Boot managers

Is anyone out there still using third-party boot managers? I’m researching dual-boot (and multi-boot) scenarios and I’m trying to work around the limitations in the Windows Vista boot manager and the Grub[*] and LILO alternatives included with Linux distros.

If you use a boot manager, which one is it, and why do you like it?

*Update: GRUB is actually an acronym, by the way, for GRand Unified Bootloader.

10 thoughts on “Boot managers

  1. Grub beats LILO hands down. The main benefit of Grub is that you don’t have to re-image the boot sector every time your Linux kernel changes, as you do with LILO. Grub has many other benefits you can read about here. Grub is a bit of a pain to install, but it’s wonderful in dual-boot systems; I have several dual-boot machines including my Sony laptop, and Grub handles them all very well. I like its menu system, its splash screens, its boot-parameter editing, etc., etc. It’s just all around more convenient to use than LILO and (best I can tell) more full-featured and Linux-friendly than the NT boot manager.

  2. Acronis OS Selector [] is being used on a 64-bit Workstation here at work … It sports a nice point & click interface which even my mum could use.

  3. Rick: if you install XP after Vista, XP will overwrite Vista’s Master Boot Record with its own. You then have to boot Vista from DVD and select Repair to restore Vista’s MBR – setup should then detect the XP boot record and include XP in the boot menu.

    It was possible to boot Linux from the XP boot manager – it involved setting LILO (when I did it) to install itself to the boot sector of the root partition, then use dd to copy that first sector to a file (I called it bootsect.lnx) in the root of the XP partition. You then created a line in boot.ini that was something like:


    I think it should be possible to do something similar with Windows Vista’s bcdedit.

  4. I work for a company who installs XP on custom speech devices, and we use WinPE to do recovery stuff (well, we would if we could get it to work right). I couldn’t find a bootloader that did what we wanted it to – don’t display any text, wait a second or two, looking for a shift key, and then boot to the second partition if the key is pressed, and first partition if it isn’t pressed.

    So, I found some source, and modified it. It was pretty fun – I hadn’t realized how easy it would be, and how much code space is available in 512KB – people talk about it like it isn’t much, but I put in lots of descriptive strings, etc.

    I used the install-mbr package from debian source. The only downside of it is that I couldn’t find a windows version of dd that could correctly insert my new bootloader into the bootsector, so I have to boot knoppix to install the bootloader.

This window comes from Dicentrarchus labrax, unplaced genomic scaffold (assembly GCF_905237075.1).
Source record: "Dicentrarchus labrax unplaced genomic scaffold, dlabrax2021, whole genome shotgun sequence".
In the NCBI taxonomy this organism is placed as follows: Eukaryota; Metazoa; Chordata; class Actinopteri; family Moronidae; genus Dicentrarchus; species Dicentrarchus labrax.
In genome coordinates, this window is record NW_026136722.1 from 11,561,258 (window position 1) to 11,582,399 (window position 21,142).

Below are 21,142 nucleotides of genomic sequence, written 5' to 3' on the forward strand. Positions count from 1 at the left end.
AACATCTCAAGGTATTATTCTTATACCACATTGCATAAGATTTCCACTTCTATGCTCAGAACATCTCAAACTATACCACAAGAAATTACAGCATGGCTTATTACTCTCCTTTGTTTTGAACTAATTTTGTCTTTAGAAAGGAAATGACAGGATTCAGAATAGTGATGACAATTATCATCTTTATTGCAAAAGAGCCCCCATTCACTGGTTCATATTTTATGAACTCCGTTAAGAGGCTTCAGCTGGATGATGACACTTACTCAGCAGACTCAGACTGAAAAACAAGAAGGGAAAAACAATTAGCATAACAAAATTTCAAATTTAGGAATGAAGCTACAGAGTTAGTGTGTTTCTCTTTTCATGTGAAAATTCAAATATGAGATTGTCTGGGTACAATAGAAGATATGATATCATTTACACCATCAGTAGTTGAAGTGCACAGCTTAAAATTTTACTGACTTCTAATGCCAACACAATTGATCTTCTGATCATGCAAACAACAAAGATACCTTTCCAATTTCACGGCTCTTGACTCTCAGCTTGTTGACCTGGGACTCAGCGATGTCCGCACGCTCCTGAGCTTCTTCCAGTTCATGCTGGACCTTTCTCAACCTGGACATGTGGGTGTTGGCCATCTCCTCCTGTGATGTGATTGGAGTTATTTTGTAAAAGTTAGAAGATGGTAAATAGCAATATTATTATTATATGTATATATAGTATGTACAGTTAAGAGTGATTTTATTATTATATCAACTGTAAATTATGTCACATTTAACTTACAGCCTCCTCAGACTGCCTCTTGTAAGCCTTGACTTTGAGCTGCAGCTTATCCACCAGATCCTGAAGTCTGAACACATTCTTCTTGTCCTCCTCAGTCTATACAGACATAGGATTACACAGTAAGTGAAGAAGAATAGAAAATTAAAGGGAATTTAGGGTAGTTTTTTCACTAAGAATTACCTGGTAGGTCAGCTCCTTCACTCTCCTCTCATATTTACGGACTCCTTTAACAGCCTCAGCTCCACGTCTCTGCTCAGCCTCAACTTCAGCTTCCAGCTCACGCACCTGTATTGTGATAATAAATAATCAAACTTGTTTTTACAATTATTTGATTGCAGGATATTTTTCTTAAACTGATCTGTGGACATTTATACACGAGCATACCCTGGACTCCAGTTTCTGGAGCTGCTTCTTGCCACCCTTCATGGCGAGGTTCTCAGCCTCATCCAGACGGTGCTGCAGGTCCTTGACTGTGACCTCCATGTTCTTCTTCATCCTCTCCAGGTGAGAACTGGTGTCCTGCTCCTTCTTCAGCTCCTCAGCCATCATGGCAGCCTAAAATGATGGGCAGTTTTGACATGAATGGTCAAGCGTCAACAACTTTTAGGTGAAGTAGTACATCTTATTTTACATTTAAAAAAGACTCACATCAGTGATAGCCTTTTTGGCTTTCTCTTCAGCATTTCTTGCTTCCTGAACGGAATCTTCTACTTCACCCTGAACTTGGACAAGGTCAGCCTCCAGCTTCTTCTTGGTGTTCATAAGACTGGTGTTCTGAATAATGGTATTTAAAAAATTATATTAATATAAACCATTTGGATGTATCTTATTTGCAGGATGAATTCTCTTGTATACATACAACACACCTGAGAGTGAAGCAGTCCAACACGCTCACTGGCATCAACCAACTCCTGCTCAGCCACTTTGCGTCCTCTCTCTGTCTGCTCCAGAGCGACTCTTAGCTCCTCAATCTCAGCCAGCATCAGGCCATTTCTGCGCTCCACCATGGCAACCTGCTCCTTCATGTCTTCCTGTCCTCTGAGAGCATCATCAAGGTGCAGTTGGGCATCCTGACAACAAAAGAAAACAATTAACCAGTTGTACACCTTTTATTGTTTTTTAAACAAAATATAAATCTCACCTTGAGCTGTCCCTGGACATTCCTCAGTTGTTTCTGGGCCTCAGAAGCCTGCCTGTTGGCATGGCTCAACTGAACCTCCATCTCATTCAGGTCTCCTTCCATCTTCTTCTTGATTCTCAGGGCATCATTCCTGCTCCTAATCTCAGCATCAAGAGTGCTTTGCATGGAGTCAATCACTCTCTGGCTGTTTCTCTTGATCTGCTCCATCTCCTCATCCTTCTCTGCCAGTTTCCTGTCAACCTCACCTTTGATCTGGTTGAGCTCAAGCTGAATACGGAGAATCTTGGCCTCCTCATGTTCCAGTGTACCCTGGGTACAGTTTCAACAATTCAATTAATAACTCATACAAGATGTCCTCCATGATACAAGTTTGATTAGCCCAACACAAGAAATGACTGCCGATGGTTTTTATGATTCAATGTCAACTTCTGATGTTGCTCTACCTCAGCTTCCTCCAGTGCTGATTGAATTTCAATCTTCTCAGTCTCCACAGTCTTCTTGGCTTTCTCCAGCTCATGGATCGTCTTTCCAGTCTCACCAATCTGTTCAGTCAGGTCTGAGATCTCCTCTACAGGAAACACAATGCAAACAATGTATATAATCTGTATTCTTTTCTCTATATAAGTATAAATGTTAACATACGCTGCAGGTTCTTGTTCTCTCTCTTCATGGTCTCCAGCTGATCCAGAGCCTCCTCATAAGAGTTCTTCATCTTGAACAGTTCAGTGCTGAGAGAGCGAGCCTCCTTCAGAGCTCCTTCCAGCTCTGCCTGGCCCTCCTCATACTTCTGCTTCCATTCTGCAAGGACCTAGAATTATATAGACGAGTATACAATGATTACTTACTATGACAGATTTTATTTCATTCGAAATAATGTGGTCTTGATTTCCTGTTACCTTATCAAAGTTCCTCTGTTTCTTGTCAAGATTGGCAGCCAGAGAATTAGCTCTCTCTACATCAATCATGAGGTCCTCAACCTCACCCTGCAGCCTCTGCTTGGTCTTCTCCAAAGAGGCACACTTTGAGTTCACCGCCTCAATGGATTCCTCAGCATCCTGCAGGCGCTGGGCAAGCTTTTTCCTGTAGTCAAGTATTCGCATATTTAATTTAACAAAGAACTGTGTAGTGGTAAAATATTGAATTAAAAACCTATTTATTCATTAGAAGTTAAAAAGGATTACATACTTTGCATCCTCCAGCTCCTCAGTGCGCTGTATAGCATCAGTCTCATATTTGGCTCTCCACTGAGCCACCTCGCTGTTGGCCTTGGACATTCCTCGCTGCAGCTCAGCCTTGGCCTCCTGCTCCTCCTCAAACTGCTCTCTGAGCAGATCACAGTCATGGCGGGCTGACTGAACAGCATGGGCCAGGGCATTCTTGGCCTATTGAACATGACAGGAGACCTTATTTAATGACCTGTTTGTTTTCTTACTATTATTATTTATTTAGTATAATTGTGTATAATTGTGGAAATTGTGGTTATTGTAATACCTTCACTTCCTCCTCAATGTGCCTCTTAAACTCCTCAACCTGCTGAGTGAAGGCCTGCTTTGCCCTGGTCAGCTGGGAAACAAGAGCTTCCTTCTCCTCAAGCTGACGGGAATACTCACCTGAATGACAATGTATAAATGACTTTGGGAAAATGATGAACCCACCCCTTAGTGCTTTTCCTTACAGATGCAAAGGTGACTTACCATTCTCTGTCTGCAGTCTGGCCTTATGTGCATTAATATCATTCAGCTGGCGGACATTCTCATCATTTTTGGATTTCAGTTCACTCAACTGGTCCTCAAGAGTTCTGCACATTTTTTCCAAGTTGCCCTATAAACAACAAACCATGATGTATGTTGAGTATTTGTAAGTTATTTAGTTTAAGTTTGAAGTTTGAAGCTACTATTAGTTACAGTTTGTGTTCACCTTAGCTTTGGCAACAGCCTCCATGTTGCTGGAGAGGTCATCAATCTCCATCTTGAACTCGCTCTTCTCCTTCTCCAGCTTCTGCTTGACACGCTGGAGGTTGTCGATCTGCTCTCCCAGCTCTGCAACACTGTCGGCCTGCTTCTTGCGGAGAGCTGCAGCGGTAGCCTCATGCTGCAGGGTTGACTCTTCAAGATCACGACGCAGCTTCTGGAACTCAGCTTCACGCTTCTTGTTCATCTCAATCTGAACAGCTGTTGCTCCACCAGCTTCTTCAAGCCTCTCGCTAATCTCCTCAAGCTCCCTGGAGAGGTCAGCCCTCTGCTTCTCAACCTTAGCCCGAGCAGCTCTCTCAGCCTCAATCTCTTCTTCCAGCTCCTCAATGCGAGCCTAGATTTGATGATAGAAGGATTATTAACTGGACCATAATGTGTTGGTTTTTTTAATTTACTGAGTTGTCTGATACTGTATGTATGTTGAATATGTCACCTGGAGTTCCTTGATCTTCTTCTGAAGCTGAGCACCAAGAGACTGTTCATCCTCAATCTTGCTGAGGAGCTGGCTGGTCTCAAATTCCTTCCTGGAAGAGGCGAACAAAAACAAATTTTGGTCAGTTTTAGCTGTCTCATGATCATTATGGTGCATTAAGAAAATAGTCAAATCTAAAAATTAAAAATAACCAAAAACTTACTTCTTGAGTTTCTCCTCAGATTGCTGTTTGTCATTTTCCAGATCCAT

5. Have you tried EasyBCD, it is freeware. I haven’t used it on a Vista dual boot yet but have used it on XP and 2K multi boot systems with various Linux distros and friends who have tried it on Vista ulti boot systems rate it.

  6. I’m not using Vista yet, so perhaps this isn’t helpful, but I’ve been using PartitionMagic’s BootMagic for years. It’s simple, and it doesn’t do anything more than give a you a GUI to set the active partition. If you have a copy of PM 4 or higher, you have a copy of BootMagic.

    If the Vista partition type and file system aren’t too dissimilar from XP’s, you may be able to use BootMagic. No clue whether Symantec is still offering and updating it since buying PowerQuest, however. No longer interested in their offerings.

    Terabyte Unlimited sells, among other products, BootIt Next Generation. I’ve used their Image for DOS. Apart from a boring GUI, it’s excellent software, and I expect their boot menu will work just fine. Specifically supports Vista and all prior versions of Windows. Free trial will cost you nothing but your time to back up your system before checking it out.

    Otherwise, Extended Operating System Loader might be an option, although it seems to have gone dark. No word on Vista there, but totally free.

  7. I use BootIt Next Generation, too. It would be confusing for a novice to learn, but includes powerful partition management functions. All in all I consider it to be a very good value for the money.

  8. I just read “Why does Linux hate me?” where you couldn’t install Linux on a computer using ATA drives connected to a HPT370 controller card. Don’t necessarily expect the partition tools in BootIt Next Generation to work correctly if you use a hard drive controller card either. Any drivers for the controller card won’t be loaded because you will be working outside any operating system.

    In my case (my old BIOS doesn’t support > 137 GB drives), I can use the boot manager functions OK (I don’t have a bootable partition beyond 137 GB). However, I overwrote some partitions when I tried to format beyond 137 GB using BootIT NG. I should have known better than to try doing that! I wouldn’t expect Linux to work either, unless I knew I had the correct drivers loaded.

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